The Greeley Tribune: Last week, The Tribune, in conjunction with media partners across Colorado, filed a motion in Weld District Court seeking to make public the autopsy reports in the murder trial of Christopher Watts.
Autopsy reports long have been considered public documents. In fact, it took an unusual motion from the Weld District Attorney’s Office to keep the reports secret in this case.
There are good reasons autopsy reports, like other public documents, are public, and courts consistently have agreed.
In the motion filed Thursday, Steve Zansberg — a First Amendment attorney with Ballard Spahr LLP in Denver who represents The Tribune and its media partners — argued the Weld County Coroner’s Office, not the district attorney’s office, is the official custodian of the autopsy reports because they were “made, maintained or kept” by that office.
Any attempt to seal the autopsy reports from the public must therefore be initiated by Weld County Coroner Carl Blesch in a new legal action that is separate from Watts’s ongoing criminal proceeding, Zansberg argued.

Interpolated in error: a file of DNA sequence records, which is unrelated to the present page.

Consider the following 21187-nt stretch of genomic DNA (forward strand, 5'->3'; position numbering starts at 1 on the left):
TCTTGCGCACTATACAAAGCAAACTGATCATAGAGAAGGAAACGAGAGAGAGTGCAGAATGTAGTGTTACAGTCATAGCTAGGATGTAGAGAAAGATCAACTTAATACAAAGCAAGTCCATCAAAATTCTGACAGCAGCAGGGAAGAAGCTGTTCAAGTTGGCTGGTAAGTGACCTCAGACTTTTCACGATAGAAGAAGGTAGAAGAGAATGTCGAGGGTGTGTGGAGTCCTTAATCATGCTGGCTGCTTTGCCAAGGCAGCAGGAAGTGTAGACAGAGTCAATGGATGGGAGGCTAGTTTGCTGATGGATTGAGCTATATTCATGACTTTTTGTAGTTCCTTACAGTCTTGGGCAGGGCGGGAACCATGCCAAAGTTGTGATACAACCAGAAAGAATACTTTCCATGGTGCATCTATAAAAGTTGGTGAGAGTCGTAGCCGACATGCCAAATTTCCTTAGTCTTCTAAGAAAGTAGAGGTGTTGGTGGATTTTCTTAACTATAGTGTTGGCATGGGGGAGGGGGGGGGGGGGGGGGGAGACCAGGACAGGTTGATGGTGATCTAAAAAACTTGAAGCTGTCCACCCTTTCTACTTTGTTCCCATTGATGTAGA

“These aren’t criminal justice records, they’re public records, and if the coroner wants them sealed, he needs to abide by the statute and file a separate petition,” Zansberg said.
If Blesch were to file that motion, he would have to prove releasing the autopsy reports would result in “extraordinary injury to the public interest.”
Visit The Greeley Tribune for more.